Ruth Sawyer, author of The Way of the Storyteller (Viking, 1942; Penguin, 1977) was fortunate to grow up under the care of one such traveler, her nurse, Johanna, who came over from County Donegal in the 1880s. Becoming a storyteller herself, Sawyer would one day write: “Thrice blessed is that child who comes early under the spell of the traditional storyteller, one who holds unconsciously to the ancient and moving power of her art. I was such a child. No fairy godmother could have hung over my cradle with richer gifts than Johanna, my Irish nurse. The blood of the old seanachies ran in her veins.
“I can feel the comfortable refuge of her lap. I can see her face, fairy- ridden. I can hear the soft Irish burr on her tongue which made the words join hands and dance, making a fairy ring that completely encircled me.”
Storytelling is a sacred art, a living art passed on from teacher to Student, parent to child, master to apprentice, through a shared experience. Throughout her career Ruth Sawyer taught would-be storytellers to honor the rich inheritance of the art with “integrity, trust, and imagination.”
The Folktellers are cousins whose families settled in the Great Smoky Mountains of Tennessee and Alabama. As a young girl Barbara lived in Nashville, Tennessee, while Connie’s family moved to Florida, but they spent the summers together riding horses, running through great green fields of grass, swimming the river, and listening to their fathers tell Irish jokes that had passed down through the families from further back than anyone could remember.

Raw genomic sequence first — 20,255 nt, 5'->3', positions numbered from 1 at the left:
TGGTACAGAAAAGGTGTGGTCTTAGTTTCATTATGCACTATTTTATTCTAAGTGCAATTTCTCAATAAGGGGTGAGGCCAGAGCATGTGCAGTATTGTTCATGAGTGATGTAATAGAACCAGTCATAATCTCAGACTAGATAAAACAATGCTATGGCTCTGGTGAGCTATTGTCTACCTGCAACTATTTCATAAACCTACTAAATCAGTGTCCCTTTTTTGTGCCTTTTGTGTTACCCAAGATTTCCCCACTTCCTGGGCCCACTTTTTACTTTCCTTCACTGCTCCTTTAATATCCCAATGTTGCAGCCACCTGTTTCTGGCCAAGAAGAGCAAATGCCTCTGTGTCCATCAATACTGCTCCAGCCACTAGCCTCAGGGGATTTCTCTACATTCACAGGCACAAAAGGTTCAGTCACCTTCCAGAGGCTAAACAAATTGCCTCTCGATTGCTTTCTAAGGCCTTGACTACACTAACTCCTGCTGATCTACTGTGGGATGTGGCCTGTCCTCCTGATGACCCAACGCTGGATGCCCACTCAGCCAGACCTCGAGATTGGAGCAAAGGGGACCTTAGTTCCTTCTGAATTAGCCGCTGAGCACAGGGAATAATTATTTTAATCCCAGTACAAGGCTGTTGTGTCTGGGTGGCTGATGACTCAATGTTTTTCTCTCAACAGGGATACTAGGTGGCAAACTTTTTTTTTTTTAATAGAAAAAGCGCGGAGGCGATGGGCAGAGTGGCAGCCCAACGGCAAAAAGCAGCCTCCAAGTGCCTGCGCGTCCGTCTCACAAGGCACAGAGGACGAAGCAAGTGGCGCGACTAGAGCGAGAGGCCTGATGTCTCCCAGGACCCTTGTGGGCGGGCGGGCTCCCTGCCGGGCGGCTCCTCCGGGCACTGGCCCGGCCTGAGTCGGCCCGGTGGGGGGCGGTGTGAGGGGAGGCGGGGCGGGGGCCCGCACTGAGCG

Barbara Freeman was born in Nashville on November 2, 1944. “No one in my family really told stories,” she says, “but my father told jokes, old ones, and I thought they were funny. Then one day I saw Martha Raye on television, and I remember laughing and thinking, ‘That’s great! That’s what I want to do!” I wanted to make people laugh, and I knew I could do it. I knew that if I went and knocked on her dressing room door, she’d hire me on. Then later I saw Lily Tomlin and I realized that making people laugh was only part of it, that it was also important what you said.”
Connie Regan was born in Mobile, Alabama, on January 20, 1947. “My father,” recalls Connie, “was a lover of the English language, and he told Irish tales. I remember also being very impressed by Hal Holbrook as Mark Twain.”
Martha Raye? Hal Holbrook? Leprechauns? These two women definitely weave a special magic in their performances – Barbara always quick with a joke, Connie able to still the rowdiest crowd with an eerie mountain tale – but it isn’t simple entertainment that they offer. The mystery haunts me.